Fleetwood Mac founding guitarist Peter Green dies, Rock and Roll Hall of Famer was 73
During Green’s tenure in the band, Fleetwood Mac produced three iconic albums, and a series of well-loved tracks including ‘Albatross’, ‘Black Magic Woman’, and ‘Oh Well’
Fleetwood Mac co-founder and influential blues-rock guitarist Peter Green has died aged 73. Solicitors from the law firm Swan Turton, acting on behalf of Green’s family, said in a statement, “It is with great sadness that the family of Peter Green announce his death this weekend, peacefully in his sleep. A further statement will be provided in the coming days.”
Fleetwood Mac was formed in July 1967 in London, England. Green, who was previously part of the British blues band John Mayall and the Bluesbreakers left and joined drummer Mick Fleetwood -- with whom he’d worked with in two other bands, Peter B's Looners and Shotgun Express -- along with guitarist Jeremy Spencer and bassist John McVie. In fact, Green named the band after Fleetwood and McVie (Mac was short for McVie), which in its early days was called Peter Green’s Fleetwood Mac.
But Green’s stint in the band wasn’t a long one. He left the group following a final performance in 1970 amid mental health issues. Green was diagnosed with schizophrenia and underwent electro-convulsive therapy (ECT) during the mid-1970s.
Drugs also played a big part in Green’s increasingly erratic and paranoid behavior prior to his departure. “He was taking a lot of acid and mescaline around the same time his illness began manifesting itself more and more,” Fleetwood said in 2015. “We were oblivious as to what schizophrenia was back in those days but we knew something was amiss.”
In an interview, Green, speaking about his mental health, said: “I was dreaming I was dead and I couldn’t move, so I fought my way back into my body. I woke up and looked around. It was very dark and I found myself writing a song. It was about money; ‘The Green Manalishi’ is money.”
Nonetheless, Green’s contribution to the Band cannot be overstated. During Green’s tenure in the band, Fleetwood Mac produced three iconic albums, and a series of well-loved tracks including ‘Albatross’, ‘Black Magic Woman’, and ‘Oh Well’.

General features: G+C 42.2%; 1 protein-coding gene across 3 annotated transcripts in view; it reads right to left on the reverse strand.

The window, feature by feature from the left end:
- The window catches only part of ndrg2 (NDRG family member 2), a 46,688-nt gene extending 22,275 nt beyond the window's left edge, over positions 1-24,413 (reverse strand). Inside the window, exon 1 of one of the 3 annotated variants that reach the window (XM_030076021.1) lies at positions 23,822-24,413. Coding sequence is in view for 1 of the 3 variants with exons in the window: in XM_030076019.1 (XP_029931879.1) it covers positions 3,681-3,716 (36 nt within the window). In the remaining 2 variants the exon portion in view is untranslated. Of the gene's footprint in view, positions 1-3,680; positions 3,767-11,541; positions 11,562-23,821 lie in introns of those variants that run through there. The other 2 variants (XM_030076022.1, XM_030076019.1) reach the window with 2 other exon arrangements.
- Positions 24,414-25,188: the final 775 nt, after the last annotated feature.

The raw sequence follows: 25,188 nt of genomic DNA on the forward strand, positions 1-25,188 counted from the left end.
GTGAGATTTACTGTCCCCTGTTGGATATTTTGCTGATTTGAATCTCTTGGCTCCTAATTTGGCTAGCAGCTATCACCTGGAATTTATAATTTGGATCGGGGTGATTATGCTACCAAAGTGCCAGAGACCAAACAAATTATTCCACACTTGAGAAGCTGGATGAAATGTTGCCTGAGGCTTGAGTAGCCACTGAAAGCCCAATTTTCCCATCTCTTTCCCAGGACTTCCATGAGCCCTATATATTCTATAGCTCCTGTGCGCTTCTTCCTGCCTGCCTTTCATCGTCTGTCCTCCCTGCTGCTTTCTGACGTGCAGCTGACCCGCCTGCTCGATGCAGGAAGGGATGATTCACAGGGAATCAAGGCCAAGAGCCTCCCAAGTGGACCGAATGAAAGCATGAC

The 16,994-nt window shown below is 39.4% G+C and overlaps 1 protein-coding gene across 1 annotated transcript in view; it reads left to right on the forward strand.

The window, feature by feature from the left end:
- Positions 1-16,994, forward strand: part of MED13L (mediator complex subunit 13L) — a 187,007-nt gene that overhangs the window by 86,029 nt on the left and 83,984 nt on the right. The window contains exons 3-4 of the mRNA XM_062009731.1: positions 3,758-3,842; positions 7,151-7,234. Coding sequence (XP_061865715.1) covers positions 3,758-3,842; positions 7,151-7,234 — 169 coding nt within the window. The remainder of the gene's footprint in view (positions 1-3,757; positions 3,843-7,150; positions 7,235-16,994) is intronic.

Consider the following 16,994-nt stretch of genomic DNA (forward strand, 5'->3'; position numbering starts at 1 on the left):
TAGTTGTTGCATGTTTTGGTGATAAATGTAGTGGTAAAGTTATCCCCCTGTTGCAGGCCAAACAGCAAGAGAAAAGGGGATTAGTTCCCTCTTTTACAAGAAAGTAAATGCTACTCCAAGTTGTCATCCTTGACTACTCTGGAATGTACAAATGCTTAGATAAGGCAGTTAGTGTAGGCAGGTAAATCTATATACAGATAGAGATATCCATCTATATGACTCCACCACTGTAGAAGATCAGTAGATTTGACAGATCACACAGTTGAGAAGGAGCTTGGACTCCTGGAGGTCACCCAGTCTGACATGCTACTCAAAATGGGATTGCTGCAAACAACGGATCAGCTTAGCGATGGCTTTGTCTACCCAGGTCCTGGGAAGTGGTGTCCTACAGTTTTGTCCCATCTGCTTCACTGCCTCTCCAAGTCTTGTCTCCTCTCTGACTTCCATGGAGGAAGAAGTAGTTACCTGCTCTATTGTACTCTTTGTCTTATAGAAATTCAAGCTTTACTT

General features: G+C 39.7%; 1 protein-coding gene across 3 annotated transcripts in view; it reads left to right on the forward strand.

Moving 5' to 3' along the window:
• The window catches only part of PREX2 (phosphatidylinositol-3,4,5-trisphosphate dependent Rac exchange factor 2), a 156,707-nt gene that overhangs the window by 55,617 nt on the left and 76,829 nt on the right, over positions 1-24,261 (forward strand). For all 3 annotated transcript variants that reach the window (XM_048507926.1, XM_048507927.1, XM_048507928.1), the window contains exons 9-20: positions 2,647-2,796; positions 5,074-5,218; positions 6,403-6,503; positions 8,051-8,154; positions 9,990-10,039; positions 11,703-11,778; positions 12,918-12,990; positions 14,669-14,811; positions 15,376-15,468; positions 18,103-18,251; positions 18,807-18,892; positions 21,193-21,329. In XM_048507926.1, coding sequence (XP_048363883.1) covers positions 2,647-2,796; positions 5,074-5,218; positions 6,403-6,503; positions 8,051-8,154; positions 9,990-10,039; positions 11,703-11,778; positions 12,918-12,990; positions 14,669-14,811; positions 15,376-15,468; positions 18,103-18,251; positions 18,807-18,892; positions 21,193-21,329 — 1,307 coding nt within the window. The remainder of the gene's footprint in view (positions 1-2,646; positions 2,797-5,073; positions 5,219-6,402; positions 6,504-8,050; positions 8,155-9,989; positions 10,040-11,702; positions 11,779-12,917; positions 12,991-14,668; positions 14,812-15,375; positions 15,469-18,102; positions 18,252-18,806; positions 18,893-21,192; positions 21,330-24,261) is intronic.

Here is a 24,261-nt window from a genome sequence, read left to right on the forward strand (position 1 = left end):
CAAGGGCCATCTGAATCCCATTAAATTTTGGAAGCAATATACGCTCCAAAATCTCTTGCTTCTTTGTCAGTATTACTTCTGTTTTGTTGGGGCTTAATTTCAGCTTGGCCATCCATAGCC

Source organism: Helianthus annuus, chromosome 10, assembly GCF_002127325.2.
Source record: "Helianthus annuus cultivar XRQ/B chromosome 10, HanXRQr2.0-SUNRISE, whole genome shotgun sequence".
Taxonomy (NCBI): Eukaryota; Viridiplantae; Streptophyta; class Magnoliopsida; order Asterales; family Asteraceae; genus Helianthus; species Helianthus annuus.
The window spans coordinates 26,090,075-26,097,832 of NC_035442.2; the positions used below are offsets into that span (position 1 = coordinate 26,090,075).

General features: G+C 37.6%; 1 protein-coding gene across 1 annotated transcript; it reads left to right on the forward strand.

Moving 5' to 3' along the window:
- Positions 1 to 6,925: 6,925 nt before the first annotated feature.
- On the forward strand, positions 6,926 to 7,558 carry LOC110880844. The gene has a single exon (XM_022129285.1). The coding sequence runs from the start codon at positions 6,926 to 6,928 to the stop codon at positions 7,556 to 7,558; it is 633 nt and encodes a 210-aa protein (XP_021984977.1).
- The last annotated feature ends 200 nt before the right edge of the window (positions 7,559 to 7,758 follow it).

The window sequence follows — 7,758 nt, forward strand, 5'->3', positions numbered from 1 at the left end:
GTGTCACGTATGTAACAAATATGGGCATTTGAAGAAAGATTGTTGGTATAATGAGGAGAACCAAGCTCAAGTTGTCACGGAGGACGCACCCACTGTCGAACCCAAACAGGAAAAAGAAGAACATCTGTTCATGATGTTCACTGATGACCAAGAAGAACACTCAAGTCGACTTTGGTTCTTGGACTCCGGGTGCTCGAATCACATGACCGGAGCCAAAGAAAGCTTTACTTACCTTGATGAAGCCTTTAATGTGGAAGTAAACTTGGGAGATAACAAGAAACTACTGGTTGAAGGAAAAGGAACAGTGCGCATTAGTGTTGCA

“Peter was asked why did he call the band Fleetwood Mac. He said, ‘Well, you know I thought maybe I’d move on at some point and I wanted Mick and John (McVie) to have a band.’ End of story, explaining how generous he was,” said Fleetwood in a 2017 interview.
Earlier this year in February, Fleetwood honored Green with a concert. The stellar performances, which benefited the charity Teenage Cancer Trust, were held at London Palladium and included appearances by Steven Tyler, Neil Finn, David Gilmour, Pete Townshend, Billy Gibbons, Christine McVie, Bill Wyman, Kirk Hammett, Noel Gallagher and more.
Fleetwood described the event as “a celebration of those early blues days where we all began and it’s important to recognize the profound impact Peter and the early Fleetwood Mac had on the world of music.” He said, “Peter was my greatest mentor and it gives me such joy to pay tribute to his incredible talent.”
He added, “I am honored to be sharing the stage with some of the many artists Peter has inspired over the years and who share my great respect for this remarkable musician.”
B.B. King once said Green “has the sweetest tone I ever heard. He was the only one who gave me the cold sweats.”
Peter Allen Greenbaum was born on October 29, 1946, in London in a Jewish household. He began playing professionally by the age of 15. He first played bass guitar in a band called Bobby Dennis and the Dominoes. He got his first big break in 1966, replacing Eric Clapton in John Mayall’s Bluesbreakers.
In 1998, Green was among the eight members of Fleetwood Mac, including Stevie Nicks, Lindsey Buckingham, John McVie, Christine McVie, Danny Kirwan and Jeremy Spencer, who were inducted into the Rock and Roll Hall of Fame.